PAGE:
Correctness: The technical components are sound yet the experiment design has some issues (see my comments in weakness).

Clarity: The paper is reasonably well written.

Relation to Prior Work: Related work is sufficiently discussed.

Reproducibility: Yes

Additional Feedback: I like the idea of the paper and I am in favor of accepting the paper. However, the experiment does not seem very convincing to me. I’d like to see the authors’ response to my questions on the experimental design. ** Post Rebuttal Update: The rebuttal has addressed most of my previous concerns on the experiments. The new object detection results was a bit disappointing, but otherwise the new results look quite convincing. To this end, I have raised my rating to accept. I would urge the authors to revise the experiments and merge the new results in the camera ready.

Review 3

Summary and Contributions: This work proposes to learn visual object embeddings that are contextualized by text associated with each image. The idea is to leverage narrated instructional videos where the instructions are usually well aligned with the video frame contents. They train an object detector to produce an embedding per object bounding box that is close to the category name embedding of that object contextualized from the associated text of the video frame. The language-based embedding comes from a pre-trained language model (Transformer). The model is evaluated on the EPIC-Kitchens (EK) dataset for detecting noun pairs (e.g. [tomato, pan]) or noun-verb pairs (e.g. [tomato, cut]) in standard setting, few-shot learning and zero-shot learning. The model demonstrate better performance than some proposed baselines. ====== Update ====== The rebuttal addressed my questions adequately. I find the submission to be a good application paper with interesting problem domain and results, but with limited technical novelty. I encourage the authors to incorporate the baselines, the discussion of limitations and the comparisons from the rebuttal in the submission to present a stronger case for the proposed model. I recommend 6: Marginally above the acceptance threshold.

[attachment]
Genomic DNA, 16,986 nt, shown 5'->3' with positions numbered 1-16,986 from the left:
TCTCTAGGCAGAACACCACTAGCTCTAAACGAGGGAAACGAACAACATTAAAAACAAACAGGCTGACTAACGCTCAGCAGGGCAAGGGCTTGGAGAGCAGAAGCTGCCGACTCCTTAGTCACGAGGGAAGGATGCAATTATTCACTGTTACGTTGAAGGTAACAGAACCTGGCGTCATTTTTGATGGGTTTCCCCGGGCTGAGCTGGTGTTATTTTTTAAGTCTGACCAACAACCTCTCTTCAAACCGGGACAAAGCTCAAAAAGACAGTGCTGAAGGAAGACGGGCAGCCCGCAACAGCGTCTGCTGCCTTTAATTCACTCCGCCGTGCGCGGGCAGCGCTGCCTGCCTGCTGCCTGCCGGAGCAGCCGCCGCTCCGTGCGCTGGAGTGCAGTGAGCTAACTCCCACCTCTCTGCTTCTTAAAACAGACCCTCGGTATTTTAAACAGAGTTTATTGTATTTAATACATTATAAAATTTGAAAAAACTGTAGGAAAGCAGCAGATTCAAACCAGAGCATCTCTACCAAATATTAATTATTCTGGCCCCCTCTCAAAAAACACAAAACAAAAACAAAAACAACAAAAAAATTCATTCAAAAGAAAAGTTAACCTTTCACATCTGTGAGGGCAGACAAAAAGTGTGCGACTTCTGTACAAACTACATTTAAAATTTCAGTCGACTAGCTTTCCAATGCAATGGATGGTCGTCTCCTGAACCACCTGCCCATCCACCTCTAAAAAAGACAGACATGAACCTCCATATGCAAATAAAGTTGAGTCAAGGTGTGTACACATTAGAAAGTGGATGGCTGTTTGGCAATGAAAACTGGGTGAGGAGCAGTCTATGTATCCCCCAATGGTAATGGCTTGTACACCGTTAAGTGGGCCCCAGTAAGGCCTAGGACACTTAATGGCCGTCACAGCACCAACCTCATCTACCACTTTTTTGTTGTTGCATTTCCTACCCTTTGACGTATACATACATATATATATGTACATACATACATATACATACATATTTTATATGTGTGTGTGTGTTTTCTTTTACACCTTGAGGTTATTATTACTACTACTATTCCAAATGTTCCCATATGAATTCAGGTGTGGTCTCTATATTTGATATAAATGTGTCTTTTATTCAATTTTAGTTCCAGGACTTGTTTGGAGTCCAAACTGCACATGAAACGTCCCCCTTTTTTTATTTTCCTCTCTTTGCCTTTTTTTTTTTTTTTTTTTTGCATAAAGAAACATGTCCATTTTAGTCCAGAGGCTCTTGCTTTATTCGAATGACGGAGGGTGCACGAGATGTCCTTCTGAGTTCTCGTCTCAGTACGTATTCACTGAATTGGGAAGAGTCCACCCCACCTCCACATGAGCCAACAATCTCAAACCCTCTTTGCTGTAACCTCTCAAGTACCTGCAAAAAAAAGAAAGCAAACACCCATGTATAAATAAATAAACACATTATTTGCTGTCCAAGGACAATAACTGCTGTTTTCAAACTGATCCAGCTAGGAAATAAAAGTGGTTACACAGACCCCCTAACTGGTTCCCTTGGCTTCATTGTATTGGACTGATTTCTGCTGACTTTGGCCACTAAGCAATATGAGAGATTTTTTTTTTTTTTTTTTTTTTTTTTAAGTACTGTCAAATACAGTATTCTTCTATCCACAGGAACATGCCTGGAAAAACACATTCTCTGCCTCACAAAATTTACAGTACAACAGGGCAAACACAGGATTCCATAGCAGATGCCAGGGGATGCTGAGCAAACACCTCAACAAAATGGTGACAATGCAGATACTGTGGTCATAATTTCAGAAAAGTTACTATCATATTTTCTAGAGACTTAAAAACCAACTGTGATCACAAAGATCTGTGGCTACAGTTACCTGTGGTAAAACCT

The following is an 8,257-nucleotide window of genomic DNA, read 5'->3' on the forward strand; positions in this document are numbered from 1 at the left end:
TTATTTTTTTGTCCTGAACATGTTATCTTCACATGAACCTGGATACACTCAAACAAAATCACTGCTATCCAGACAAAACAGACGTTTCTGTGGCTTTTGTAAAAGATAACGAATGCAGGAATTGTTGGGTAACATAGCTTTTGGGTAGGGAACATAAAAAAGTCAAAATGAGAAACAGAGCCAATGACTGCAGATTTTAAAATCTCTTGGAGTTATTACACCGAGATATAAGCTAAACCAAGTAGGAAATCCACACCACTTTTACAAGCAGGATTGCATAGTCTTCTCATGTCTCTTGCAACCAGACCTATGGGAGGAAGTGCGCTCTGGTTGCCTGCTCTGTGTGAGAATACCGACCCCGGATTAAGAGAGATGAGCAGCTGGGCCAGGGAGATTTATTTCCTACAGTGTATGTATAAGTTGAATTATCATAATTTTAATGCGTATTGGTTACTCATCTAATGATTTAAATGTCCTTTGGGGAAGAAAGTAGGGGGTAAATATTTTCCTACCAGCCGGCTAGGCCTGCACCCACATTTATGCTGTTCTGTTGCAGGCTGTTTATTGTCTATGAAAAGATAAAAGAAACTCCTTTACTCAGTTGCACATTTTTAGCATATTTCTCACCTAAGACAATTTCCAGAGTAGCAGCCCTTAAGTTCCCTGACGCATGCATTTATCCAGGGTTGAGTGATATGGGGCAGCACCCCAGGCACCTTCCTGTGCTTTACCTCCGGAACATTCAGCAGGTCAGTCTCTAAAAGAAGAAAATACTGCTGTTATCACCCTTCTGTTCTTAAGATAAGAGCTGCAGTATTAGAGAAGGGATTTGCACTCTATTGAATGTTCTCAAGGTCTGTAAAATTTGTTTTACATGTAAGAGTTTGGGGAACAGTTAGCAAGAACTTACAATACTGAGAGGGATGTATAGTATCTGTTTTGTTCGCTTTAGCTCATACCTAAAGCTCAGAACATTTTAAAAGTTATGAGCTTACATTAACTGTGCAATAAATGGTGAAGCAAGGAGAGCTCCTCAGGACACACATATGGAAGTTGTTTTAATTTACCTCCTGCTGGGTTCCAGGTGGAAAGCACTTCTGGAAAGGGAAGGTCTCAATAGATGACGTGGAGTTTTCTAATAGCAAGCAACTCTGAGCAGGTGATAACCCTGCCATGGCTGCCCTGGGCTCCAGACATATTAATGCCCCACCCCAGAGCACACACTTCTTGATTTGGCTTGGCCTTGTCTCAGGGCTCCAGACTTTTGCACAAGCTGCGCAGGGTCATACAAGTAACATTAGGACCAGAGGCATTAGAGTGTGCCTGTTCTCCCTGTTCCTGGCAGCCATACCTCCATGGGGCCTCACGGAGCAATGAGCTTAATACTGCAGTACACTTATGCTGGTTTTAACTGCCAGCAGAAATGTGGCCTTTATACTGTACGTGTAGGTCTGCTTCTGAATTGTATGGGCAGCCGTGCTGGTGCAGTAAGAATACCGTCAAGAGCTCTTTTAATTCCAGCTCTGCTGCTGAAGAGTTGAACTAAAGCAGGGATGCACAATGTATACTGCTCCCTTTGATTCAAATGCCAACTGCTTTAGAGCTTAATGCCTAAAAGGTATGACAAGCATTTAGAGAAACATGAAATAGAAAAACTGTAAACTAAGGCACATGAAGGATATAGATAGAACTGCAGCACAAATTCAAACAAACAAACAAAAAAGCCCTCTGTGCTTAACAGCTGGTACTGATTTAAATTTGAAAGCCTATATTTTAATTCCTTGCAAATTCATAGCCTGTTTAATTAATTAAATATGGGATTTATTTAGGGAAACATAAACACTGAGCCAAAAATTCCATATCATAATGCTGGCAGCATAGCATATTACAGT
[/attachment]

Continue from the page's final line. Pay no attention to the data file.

Strengths: I find the proposed idea quite simple and straight forward. It demonstrates an interesting application of the recent advances in language models in connection to vision. The model shows reasonable performance on EK when compared to the considered simple baselines. Since the model is based on distributed language representations, it has the ability to generalize to zero-shot and few-shot learning. Overall, the paper is well written and easy to read and understand.